Mystical Contemplation and the Gift of Knowledge
In mystical contemplation, the gifts of wisdom, knowledge, and understanding move the soul in delightful ways that it does not understand. Divine light and warmth enkindle the depths of the soul and completely captivate the mind. Reason does not lead the way but is led to silent surrender with great spiritual fruitfulness. Here, the limits of human intelligence are not surmounted, but the power of reason is bowed down in adoration.
When this fire from above enkindles the mind, something is communicated that is not merely informative, but transformative. Souls baptized in this hidden radiance often wonder whether they are wasting their time. And yet, mysteriously, their confidence and devotion are set ablaze with a love they cannot explain. This transformation is not limited to one’s life but is extended throughout one’s culture and continues to extend into the future.
The saints who make this prayer their own became a source of life for others because they draw from the source of life Himself. This can happen again today for those willing to take up the discipline of withdrawing into silent adoration through what we study. Being drawn to wonder-filled silence is the beginning of spiritual maturity.
The mind is vaguely aware of everything in relation to God all at once (the gift of knowledge) and is confirmed in all manners of judgment about what God is not (the gift of understanding). These supernatural moments of understanding and knowledge mediate a transforming personal encounter with God in ways that purify and intensify our lives. The expanse and depth of these life-giving mysteries in the soul avail it to a sense of the whole (the gift of wisdom).
Entering the prayerful silence of Christian spirituality is like being lifted to a peak to gaze on vast horizons of life otherwise inaccessible to created reason. This is the complete opposite of mindlessness in prayer. Yet this conscious awareness leaves the soul in speechless adoration, humbled before the glory of divine life that shines forth in the world. The more this glory humbles us in this sacred silence, the more it generates in us and through us.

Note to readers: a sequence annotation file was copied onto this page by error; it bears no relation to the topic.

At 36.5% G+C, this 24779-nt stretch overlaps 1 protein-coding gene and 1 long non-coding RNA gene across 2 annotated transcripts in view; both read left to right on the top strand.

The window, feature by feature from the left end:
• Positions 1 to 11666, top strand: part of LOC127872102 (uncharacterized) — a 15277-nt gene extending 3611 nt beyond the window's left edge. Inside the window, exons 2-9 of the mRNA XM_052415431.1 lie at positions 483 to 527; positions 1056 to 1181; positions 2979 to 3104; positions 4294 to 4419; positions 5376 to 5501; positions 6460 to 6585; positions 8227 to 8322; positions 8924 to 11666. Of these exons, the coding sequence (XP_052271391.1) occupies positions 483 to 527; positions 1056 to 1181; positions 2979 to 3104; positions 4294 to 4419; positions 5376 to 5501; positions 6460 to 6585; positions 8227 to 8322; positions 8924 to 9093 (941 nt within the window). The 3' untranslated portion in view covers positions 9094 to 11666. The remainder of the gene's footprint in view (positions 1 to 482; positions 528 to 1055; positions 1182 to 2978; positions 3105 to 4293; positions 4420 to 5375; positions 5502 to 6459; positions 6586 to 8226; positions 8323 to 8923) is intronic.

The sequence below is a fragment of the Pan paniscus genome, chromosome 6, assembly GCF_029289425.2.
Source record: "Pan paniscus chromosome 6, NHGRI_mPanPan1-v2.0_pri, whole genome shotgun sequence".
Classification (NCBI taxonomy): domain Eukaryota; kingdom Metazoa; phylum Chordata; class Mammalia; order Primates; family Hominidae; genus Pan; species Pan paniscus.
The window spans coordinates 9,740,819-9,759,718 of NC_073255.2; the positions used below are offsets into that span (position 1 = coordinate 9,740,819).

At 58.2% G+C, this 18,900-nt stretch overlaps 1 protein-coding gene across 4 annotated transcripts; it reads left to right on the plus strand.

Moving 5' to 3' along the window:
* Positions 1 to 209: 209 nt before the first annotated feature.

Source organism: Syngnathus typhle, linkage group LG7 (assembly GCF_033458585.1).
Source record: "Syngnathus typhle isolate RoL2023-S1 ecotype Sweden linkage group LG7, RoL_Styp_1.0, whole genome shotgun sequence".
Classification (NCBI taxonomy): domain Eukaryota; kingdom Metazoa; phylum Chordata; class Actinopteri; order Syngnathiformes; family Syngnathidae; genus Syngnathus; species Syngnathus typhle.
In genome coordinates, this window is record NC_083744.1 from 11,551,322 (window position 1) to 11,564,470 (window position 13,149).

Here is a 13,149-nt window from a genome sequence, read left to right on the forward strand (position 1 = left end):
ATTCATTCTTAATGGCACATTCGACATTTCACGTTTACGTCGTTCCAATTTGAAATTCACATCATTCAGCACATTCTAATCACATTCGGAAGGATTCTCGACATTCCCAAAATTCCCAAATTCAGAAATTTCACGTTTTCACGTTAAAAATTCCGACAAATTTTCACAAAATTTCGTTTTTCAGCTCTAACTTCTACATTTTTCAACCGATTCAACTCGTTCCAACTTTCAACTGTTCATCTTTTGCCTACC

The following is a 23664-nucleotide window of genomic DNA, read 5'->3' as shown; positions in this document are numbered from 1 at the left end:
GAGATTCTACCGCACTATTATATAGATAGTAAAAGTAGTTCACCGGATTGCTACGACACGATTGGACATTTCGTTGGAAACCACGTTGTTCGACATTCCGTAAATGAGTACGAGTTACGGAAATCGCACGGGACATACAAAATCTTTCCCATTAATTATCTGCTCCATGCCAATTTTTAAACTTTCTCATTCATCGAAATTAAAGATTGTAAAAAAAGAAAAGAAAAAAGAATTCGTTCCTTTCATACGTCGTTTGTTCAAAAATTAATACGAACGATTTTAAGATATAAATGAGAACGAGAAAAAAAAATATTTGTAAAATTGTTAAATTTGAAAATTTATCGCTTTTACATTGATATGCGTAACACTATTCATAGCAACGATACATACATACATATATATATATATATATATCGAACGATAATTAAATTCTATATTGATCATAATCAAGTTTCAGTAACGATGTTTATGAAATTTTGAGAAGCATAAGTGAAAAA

According to the experts on prayerful silence and this knowledge: The Word proceeds from Silence, and we strive to find Him in his Source. This is because the Silence here in question is not a void or a negation but, on the contrary, Being at Its fullest and most fruitful plenitude. That is why it generates; and that is why we keep silent.
This statement is pregnant with spiritual theology, at least in its original sense as theology flowing from a living encounter with God. While some thinkers believe that progress has been made in bringing sanctity and theology together again, contemporary theology yearns to be filled with such mystical knowing. This is why theologians should be men and women of prayer.
Saint Teresa of Ávila describes mystical knowing as a gaze into the eyes of the One who was wounded for our sakes. It is a loving awareness of God’s presence. She uses images of water, fire, and silk to convey the new life, love, and industry it establishes within.
For Catherine of Siena this knowledge is a conversation with the Father about one’s life and the life of the Church. It advances by venerating His Son with kisses from His feet to His lips — the bridge from our misery to the Father’s mercy. It leads to a deep plunge into the wounds of Christ for the sake of the Church.
For Elizabeth of the Trinity, this knowledge is musical. It is the praise of glory. Those who possess it are able to sing in their hearts the same song of praise Jesus offered to the Father on the Cross. It has the dimensions of redemptive and glorifying love of God and man.
All these saints are agreed that such knowledge is a sheer gift that we can fully receive only by spending time in prayer and by taking our own crosses. Even after two thousand years of great saints, theologians, and mystics, theological contemplation remains a vast, barely known frontier of human existence, for most of the inexhaustible riches of Christ are still waiting to be discovered.
This knowledge is theological contemplation, the most demanding and life changing of all human knowledge. It is mystagogical in character because it helps those who already are initiated into the life of the Church to acquire an even-deeper relationship with the Lord. The world needs Catholics to grow in this kind of contemplation.
Art for this post on Mystical Contemplation: Modification and partial restoration of Saint Jérôme en prière dans une grotte (Saint Jerome in Prayer in the Cave), Pieter Cornelisz van Slingelandt, 1656, PD-US author’s life plus 100 years or less, Wikimedia Commons. Cover of Fire from Above, used with permission.